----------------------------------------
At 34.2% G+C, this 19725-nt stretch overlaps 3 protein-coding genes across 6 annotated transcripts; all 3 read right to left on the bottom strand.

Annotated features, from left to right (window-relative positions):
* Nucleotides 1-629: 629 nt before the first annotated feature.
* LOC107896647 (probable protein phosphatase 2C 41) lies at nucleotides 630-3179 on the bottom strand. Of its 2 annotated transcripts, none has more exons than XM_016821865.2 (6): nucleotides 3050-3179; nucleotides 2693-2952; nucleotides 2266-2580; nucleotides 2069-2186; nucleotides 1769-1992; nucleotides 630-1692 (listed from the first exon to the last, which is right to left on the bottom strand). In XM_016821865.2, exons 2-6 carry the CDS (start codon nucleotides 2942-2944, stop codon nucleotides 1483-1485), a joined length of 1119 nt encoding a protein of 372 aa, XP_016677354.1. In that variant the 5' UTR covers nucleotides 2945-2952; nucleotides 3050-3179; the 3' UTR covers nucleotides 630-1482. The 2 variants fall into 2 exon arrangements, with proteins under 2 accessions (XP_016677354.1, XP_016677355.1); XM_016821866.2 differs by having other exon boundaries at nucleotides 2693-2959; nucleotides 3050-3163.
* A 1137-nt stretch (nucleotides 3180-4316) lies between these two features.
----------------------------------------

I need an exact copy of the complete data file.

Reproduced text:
At 34.2% G+C, this 19725-nt stretch overlaps 3 protein-coding genes across 6 annotated transcripts; all 3 read right to left on the bottom strand.

Annotated features, from left to right (window-relative positions):
* Nucleotides 1-629: 629 nt before the first annotated feature.
* LOC107896647 (probable protein phosphatase 2C 41) lies at nucleotides 630-3179 on the bottom strand. Of its 2 annotated transcripts, none has more exons than XM_016821865.2 (6): nucleotides 3050-3179; nucleotides 2693-2952; nucleotides 2266-2580; nucleotides 2069-2186; nucleotides 1769-1992; nucleotides 630-1692 (listed from the first exon to the last, which is right to left on the bottom strand). In XM_016821865.2, exons 2-6 carry the CDS (start codon nucleotides 2942-2944, stop codon nucleotides 1483-1485), a joined length of 1119 nt encoding a protein of 372 aa, XP_016677354.1. In that variant the 5' UTR covers nucleotides 2945-2952; nucleotides 3050-3179; the 3' UTR covers nucleotides 630-1482. The 2 variants fall into 2 exon arrangements, with proteins under 2 accessions (XP_016677354.1, XP_016677355.1); XM_016821866.2 differs by having other exon boundaries at nucleotides 2693-2959; nucleotides 3050-3163.
* A 1137-nt stretch (nucleotides 3180-4316) lies between these two features.